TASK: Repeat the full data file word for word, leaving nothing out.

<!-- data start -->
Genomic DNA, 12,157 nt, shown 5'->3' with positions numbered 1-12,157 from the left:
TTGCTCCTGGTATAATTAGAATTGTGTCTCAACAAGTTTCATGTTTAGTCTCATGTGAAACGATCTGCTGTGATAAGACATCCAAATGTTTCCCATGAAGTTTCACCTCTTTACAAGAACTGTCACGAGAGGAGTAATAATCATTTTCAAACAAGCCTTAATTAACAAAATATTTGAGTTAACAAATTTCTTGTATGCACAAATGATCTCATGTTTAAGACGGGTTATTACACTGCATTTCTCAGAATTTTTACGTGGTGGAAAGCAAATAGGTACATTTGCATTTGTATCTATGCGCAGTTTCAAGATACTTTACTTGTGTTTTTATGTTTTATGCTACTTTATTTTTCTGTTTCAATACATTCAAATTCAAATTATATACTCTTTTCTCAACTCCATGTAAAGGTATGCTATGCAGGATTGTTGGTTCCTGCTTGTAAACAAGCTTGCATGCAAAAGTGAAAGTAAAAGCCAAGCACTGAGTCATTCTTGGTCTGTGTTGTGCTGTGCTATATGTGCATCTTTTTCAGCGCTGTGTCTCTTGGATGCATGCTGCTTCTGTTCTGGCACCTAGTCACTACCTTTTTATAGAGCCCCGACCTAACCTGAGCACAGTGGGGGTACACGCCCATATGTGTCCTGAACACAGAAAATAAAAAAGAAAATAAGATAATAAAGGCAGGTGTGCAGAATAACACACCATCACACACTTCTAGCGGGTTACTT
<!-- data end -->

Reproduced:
Genomic DNA, 12,157 nt, shown 5'->3' with positions numbered 1-12,157 from the left:
TTGCTCCTGGTATAATTAGAATTGTGTCTCAACAAGTTTCATGTTTAGTCTCATGTGAAACGATCTGCTGTGATAAGACATCCAAATGTTTCCCATGAAGTTTCACCTCTTTACAAGAACTGTCACGAGAGGAGTAATAATCATTTTCAAACAAGCCTTAATTAACAAAATATTTGAGTTAACAAATTTCTTGTATGCACAAATGATCTCATGTTTAAGACGGGTTATTACACTGCATTTCTCAGAATTTTTACGTGGTGGAAAGCAAATAGGTACATTTGCATTTGTATCTATGCGCAGTTTCAAGATACTTTACTTGTGTTTTTATGTTTTATGCTACTTTATTTTTCTGTTTCAATACATTCAAATTCAAATTATATACTCTTTTCTCAACTCCATGTAAAGGTATGCTATGCAGGATTGTTGGTTCCTGCTTGTAAACAAGCTTGCATGCAAAAGTGAAAGTAAAAGCCAAGCACTGAGTCATTCTTGGTCTGTGTTGTGCTGTGCTATATGTGCATCTTTTTCAGCGCTGTGTCTCTTGGATGCATGCTGCTTCTGTTCTGGCACCTAGTCACTACCTTTTTATAGAGCCCCGACCTAACCTGAGCACAGTGGGGGTACACGCCCATATGTGTCCTGAACACAGAAAATAAAAAAGAAAATAAGATAATAAAGGCAGGTGTGCAGAATAACACACCATCACACACTTCTAGCGGGTTACTT